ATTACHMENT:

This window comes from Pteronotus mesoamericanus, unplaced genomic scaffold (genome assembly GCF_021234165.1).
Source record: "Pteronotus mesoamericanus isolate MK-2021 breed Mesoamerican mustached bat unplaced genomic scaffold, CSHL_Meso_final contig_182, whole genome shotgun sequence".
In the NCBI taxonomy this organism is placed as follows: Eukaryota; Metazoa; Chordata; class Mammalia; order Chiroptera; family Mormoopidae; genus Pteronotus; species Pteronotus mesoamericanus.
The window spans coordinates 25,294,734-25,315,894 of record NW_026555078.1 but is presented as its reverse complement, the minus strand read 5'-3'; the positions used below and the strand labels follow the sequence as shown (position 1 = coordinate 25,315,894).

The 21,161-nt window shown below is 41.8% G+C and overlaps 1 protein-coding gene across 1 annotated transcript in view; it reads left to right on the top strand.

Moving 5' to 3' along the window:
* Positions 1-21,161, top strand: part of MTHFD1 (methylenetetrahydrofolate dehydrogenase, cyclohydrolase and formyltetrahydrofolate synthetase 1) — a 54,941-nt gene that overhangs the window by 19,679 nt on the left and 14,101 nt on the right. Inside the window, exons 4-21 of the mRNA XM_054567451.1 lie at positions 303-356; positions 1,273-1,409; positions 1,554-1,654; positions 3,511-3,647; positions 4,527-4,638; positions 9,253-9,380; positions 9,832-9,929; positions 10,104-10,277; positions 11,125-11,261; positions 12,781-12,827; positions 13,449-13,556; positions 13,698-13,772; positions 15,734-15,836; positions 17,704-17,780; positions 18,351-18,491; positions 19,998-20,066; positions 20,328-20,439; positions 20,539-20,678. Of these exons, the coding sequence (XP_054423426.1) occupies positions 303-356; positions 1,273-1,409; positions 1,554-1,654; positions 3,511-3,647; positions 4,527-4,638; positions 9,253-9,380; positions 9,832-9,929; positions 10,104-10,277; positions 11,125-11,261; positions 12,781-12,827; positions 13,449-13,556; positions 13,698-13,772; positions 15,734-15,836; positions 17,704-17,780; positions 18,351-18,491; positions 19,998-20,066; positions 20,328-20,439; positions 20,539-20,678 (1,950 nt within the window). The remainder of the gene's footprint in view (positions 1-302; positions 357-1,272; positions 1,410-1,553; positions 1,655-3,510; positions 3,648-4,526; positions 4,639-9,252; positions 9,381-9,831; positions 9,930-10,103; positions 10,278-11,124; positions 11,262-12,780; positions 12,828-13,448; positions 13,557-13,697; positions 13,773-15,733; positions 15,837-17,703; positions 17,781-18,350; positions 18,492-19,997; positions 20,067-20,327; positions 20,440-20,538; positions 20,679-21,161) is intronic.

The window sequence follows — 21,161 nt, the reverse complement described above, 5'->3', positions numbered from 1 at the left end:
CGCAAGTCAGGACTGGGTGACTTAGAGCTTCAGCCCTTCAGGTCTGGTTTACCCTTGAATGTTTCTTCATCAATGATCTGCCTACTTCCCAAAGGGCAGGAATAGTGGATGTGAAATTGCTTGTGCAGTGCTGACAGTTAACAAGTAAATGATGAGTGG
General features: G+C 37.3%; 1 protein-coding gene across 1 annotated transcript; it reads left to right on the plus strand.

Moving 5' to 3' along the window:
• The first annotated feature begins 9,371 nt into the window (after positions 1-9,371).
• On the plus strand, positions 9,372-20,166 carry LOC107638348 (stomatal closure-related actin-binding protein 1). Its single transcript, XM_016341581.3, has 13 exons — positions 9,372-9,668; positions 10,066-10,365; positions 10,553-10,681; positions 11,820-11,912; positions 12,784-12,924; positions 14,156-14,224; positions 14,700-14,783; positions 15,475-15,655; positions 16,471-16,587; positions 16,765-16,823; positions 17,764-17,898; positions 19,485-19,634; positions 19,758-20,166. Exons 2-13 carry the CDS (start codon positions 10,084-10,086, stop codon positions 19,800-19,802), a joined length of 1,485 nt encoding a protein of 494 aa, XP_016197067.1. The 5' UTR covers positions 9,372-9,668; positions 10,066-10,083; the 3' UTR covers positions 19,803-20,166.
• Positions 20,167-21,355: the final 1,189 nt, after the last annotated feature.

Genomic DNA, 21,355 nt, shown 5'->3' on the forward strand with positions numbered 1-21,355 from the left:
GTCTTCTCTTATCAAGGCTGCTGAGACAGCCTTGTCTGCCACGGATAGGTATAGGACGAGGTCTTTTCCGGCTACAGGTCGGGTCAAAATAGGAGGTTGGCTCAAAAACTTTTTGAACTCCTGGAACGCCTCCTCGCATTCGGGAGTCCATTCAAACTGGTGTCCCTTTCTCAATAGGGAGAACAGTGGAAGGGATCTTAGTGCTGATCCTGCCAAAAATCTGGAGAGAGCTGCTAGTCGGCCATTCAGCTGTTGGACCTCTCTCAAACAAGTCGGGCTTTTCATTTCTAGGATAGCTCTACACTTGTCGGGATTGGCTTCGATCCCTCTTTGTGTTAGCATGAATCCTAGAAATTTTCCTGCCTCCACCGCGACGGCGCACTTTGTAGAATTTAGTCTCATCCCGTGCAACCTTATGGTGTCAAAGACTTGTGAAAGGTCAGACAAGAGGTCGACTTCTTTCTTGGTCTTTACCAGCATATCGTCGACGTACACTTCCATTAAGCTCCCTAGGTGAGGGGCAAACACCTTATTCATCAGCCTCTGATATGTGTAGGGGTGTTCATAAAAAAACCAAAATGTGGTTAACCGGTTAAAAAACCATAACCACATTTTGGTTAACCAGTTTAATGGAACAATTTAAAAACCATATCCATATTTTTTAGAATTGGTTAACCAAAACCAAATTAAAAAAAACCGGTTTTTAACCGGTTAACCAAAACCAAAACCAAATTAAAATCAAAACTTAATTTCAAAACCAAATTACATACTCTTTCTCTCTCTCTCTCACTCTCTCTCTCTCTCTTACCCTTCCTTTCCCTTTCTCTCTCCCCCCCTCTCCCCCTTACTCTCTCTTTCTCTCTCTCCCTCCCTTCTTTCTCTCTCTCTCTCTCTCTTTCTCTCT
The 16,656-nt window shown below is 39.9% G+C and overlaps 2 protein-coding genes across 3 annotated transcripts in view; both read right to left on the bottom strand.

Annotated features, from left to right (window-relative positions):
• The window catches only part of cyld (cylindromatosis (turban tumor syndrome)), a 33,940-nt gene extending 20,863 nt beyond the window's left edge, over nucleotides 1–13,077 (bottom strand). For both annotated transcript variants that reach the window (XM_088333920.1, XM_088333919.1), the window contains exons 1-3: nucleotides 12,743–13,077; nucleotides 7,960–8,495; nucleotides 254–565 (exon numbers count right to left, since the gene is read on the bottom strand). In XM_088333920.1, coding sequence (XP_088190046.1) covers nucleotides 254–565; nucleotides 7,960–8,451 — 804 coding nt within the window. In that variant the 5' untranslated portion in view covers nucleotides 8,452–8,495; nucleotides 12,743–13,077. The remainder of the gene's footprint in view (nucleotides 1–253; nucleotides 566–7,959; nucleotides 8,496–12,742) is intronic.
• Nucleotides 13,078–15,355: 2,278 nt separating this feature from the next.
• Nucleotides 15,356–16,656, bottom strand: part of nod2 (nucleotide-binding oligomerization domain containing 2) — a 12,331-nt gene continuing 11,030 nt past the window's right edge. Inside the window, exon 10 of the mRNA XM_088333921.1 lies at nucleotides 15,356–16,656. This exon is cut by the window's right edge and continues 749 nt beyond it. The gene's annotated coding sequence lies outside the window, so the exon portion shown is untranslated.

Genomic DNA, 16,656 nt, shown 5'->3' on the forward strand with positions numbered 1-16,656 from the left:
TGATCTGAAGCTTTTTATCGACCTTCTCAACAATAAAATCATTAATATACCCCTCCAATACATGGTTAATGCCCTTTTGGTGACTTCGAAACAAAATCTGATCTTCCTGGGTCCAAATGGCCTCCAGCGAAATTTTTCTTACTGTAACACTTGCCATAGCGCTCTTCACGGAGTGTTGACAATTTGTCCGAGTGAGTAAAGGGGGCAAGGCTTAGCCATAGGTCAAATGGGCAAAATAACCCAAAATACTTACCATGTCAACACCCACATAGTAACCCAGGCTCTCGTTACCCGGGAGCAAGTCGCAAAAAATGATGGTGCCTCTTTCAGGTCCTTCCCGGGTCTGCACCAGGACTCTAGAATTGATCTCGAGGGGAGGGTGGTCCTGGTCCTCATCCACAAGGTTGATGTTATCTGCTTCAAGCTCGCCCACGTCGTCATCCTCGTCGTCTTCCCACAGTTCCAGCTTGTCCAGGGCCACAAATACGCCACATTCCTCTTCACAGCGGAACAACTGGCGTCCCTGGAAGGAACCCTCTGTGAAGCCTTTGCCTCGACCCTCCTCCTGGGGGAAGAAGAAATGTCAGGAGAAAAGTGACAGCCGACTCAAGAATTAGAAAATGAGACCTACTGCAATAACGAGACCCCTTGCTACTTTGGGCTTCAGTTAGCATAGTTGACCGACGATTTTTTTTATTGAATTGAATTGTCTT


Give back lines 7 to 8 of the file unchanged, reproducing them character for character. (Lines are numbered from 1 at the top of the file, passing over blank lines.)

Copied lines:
* Positions 1-21,161, top strand: part of MTHFD1 (methylenetetrahydrofolate dehydrogenase, cyclohydrolase and formyltetrahydrofolate synthetase 1) — a 54,941-nt gene that overhangs the window by 19,679 nt on the left and 14,101 nt on the right. Inside the window, exons 4-21 of the mRNA XM_054567451.1 lie at positions 303-356; positions 1,273-1,409; positions 1,554-1,654; positions 3,511-3,647; positions 4,527-4,638; positions 9,253-9,380; positions 9,832-9,929; positions 10,104-10,277; positions 11,125-11,261; positions 12,781-12,827; positions 13,449-13,556; positions 13,698-13,772; positions 15,734-15,836; positions 17,704-17,780; positions 18,351-18,491; positions 19,998-20,066; positions 20,328-20,439; positions 20,539-20,678. Of these exons, the coding sequence (XP_054423426.1) occupies positions 303-356; positions 1,273-1,409; positions 1,554-1,654; positions 3,511-3,647; positions 4,527-4,638; positions 9,253-9,380; positions 9,832-9,929; positions 10,104-10,277; positions 11,125-11,261; positions 12,781-12,827; positions 13,449-13,556; positions 13,698-13,772; positions 15,734-15,836; positions 17,704-17,780; positions 18,351-18,491; positions 19,998-20,066; positions 20,328-20,439; positions 20,539-20,678 (1,950 nt within the window). The remainder of the gene's footprint in view (positions 1-302; positions 357-1,272; positions 1,410-1,553; positions 1,655-3,510; positions 3,648-4,526; positions 4,639-9,252; positions 9,381-9,831; positions 9,930-10,103; positions 10,278-11,124; positions 11,262-12,780; positions 12,828-13,448; positions 13,557-13,697; positions 13,773-15,733; positions 15,837-17,703; positions 17,781-18,350; positions 18,492-19,997; positions 20,067-20,327; positions 20,440-20,538; positions 20,679-21,161) is intronic.

The window sequence follows — 21,161 nt, the reverse complement described above, 5'->3', positions numbered from 1 at the left end: